Depending on your age, Halloween conjures many images—some sweet, some scary. My girls are young and seem to experience both extremes: They love the treats but could do without some of the scarier imagery. As adults and investors, we’re not immune to the sweet and scary, and as much as we love to see our portfolios grow over time, we must occasionally face our own fear: rebalaphobia1, or the fear of rebalancing.

Recent returns in the global equity markets have been tremendous. For the five years ended September 30, 2014, global equities gained a cumulative 97.2%, while global bonds gained 26.0%*. Although both asset classes posted sweet returns, the very large difference in returns resulted in a meaningful increase in the equity holdings in many people’s portfolios. For example, Figure 1 shows a globally diversified portfolio of 60% stocks and 40% bonds² established at the beginning of 2009. Thanks to the stock market’s gains following the recovery that began that March, by year-end equities made up 65% of the portfolio. That’s a pretty significant increase in equities, given their historical volatility. Based on our rebalancing research, we feel that most investors should review their portfolio annually and rebalance if an asset class’s weight is 5 percentage points or more out of line with the original, strategic asset allocation.

Figure 1

Colleen Jaconetti_Rebalaphobia figure 1_10.30.14

* Global equities are represented by 70% Spliced Total Stock Market Index and 30% Spliced Total International Stock Index. Global fixed income is represented by Barclays US Aggregate Float Adjusted Index through January 31, 2013, and 80% Barclays US Aggregate Float Adjusted Index and 20% Barclays Global Aggregate ex-USD Float Adjusted RIC Capped Index (USD Hedged) thereafter. Spliced Total Stock Market Index is represented by MSCI US Broad Market Index through June 2, 2013, and CRSP US Total Market Index thereafter. Spliced Total International Stock Index is represented by MSCI EAFE + Emerging Markets Index through December 15, 2010, MSCI ACWI ex USA IMI Index through June 2, 2013, and FTSE Global All Cap ex US Index thereafter.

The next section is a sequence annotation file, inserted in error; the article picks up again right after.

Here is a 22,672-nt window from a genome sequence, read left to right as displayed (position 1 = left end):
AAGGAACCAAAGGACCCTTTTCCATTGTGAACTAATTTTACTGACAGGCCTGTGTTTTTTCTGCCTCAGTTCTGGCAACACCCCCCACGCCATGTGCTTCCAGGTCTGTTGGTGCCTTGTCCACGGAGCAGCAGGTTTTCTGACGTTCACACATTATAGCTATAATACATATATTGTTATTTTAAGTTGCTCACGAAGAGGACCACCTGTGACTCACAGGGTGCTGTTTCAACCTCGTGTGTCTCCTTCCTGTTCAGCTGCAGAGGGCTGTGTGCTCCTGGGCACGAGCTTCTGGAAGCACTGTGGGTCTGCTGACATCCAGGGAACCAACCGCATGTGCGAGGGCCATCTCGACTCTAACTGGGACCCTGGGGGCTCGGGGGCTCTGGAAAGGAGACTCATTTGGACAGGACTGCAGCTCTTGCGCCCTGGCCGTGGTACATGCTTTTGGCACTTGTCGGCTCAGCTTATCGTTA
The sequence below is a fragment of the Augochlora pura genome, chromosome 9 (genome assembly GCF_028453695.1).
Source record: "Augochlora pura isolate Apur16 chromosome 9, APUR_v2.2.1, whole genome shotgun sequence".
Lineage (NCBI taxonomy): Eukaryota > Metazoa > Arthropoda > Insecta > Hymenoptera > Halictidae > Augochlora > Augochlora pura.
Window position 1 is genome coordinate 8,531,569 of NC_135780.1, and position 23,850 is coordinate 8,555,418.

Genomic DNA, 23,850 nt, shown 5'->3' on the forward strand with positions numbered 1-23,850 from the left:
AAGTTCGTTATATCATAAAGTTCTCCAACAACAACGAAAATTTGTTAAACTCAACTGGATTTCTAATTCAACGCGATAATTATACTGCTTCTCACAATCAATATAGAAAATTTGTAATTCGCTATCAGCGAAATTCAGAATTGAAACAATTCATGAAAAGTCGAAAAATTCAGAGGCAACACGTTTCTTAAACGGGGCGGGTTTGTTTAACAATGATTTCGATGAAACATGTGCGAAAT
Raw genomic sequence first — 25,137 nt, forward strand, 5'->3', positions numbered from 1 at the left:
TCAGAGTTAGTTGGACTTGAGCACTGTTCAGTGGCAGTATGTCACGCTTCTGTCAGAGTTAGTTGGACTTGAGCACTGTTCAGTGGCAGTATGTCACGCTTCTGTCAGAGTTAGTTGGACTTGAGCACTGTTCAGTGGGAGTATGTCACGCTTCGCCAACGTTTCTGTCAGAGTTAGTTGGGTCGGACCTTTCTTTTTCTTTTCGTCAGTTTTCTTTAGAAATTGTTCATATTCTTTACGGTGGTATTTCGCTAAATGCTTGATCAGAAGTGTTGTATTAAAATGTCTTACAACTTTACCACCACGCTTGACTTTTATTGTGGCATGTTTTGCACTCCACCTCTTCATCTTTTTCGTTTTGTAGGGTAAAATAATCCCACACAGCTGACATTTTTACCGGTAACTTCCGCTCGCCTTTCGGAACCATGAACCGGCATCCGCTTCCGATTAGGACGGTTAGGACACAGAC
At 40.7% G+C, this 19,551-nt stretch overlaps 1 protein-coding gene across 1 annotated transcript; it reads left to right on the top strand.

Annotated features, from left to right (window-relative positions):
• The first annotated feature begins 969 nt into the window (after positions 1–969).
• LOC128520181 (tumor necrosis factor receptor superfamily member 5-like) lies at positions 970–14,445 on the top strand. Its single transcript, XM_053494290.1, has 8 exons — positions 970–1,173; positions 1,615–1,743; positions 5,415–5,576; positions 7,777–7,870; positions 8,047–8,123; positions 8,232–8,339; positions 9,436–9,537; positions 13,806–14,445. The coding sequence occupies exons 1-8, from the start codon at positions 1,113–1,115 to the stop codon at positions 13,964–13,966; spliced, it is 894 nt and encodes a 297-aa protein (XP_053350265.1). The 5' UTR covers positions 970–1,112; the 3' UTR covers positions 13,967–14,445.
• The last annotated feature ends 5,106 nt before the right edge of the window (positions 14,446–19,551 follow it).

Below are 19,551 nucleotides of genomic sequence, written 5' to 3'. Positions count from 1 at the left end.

Historically, a 60/40 portfolio like this would have required rebalancing about every four years using this “5% rule.” It really doesn’t require much time or even attention to rebalance. So why the phobia? Given the return patterns I mentioned above, the need to rebalance typically occurs when stocks have dramatically outperformed bonds and we fear they might continue to do so. Rebalancing ‘too early’ means leaving some gains on the table. It also means that we’d need to add to our bond allocation using the proceeds from our stock sales. I don’t know if you’ve heard, but at today’s yields, bonds aren’t necessarily the most popular asset class around.

So, rebalaphobia is a common problem for investors, who often dislike selling their better-performing assets to buy more of what hasn’t done well in their portfolios. On the surface, this fear seems reasonable, because the future is uncertain and the outperformers in the portfolio could continue to outperform. This is, however, far from a foregone conclusion. The truth is that there never is a perfect time to rebalance when you use higher returns as your measuring stick for success. Rebalancing is important, same as it ever was, but it is a discipline designed to manage risk rather than maximize return.

As we move toward the end of 2014 with the stock markets at historically high levels, the choice to rebalance—at least for some people—may still seem frightening. To be honest, I often feel the same way, and I think that’s just human nature. As Figure 1 also illustrates, while equity allocations drifted to high enough levels in 2009 and 2013 to warrant rebalancing the portfolio, the equity markets didn’t dramatically sell off thereafter. We all fear making the wrong decision, and overcoming rebalaphobia is often as much an emotional challenge as it is an investment decision. However, on one decision I can feel 100% confident: Until the future is certain, diversification, asset allocation, and rebalancing will be the cornerstones of my portfolio.

 

I would like to thank my colleague, Donald Bennyhoff, for his contribution to this blog.

 

 

¹Of course, rebalaphobia is not a medically recognized affliction, but we’re working hard to change this obvious oversight.

²This illustration is for a globally diversified 60/40 portfolio. Non-U.S. equities were given a weight of 30% total equities, with non-U.S. bonds making up 20% of the total fixed income allocation.

Please remember that all investments involve some risk. Be aware that fluctuations in the financial markets and other factors may cause declines in the value of your account. There is no guarantee that any particular asset allocation or mix of funds will meet your investment objectives or provide you with a given level of income.